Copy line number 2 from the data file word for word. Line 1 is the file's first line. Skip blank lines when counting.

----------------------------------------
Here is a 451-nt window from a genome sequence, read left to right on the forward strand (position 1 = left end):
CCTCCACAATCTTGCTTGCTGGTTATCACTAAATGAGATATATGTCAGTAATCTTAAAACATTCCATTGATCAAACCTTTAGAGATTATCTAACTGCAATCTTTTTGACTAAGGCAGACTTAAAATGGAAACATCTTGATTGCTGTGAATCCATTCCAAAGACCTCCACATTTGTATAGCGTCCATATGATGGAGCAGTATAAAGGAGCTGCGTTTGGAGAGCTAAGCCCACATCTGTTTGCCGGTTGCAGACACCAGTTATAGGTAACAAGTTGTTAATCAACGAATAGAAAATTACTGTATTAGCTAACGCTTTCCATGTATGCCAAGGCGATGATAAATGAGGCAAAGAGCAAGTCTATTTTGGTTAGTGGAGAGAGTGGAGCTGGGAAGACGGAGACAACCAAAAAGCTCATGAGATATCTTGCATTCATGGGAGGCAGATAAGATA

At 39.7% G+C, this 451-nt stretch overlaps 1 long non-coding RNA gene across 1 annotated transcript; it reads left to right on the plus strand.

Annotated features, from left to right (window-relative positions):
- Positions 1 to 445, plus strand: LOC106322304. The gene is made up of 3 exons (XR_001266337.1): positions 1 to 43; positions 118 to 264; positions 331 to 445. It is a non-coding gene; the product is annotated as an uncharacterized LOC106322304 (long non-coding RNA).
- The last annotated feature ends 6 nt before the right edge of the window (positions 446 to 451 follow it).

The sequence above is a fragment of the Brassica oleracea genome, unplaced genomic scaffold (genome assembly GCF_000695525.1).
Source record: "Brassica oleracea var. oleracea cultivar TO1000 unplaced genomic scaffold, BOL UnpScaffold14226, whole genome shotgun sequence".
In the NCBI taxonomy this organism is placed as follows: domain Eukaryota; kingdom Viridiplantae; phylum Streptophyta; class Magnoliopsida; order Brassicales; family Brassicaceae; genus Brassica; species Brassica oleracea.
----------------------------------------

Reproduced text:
CCTCCACAATCTTGCTTGCTGGTTATCACTAAATGAGATATATGTCAGTAATCTTAAAACATTCCATTGATCAAACCTTTAGAGATTATCTAACTGCAATCTTTTTGACTAAGGCAGACTTAAAATGGAAACATCTTGATTGCTGTGAATCCATTCCAAAGACCTCCACATTTGTATAGCGTCCATATGATGGAGCAGTATAAAGGAGCTGCGTTTGGAGAGCTAAGCCCACATCTGTTTGCCGGTTGCAGACACCAGTTATAGGTAACAAGTTGTTAATCAACGAATAGAAAATTACTGTATTAGCTAACGCTTTCCATGTATGCCAAGGCGATGATAAATGAGGCAAAGAGCAAGTCTATTTTGGTTAGTGGAGAGAGTGGAGCTGGGAAGACGGAGACAACCAAAAAGCTCATGAGATATCTTGCATTCATGGGAGGCAGATAAGATA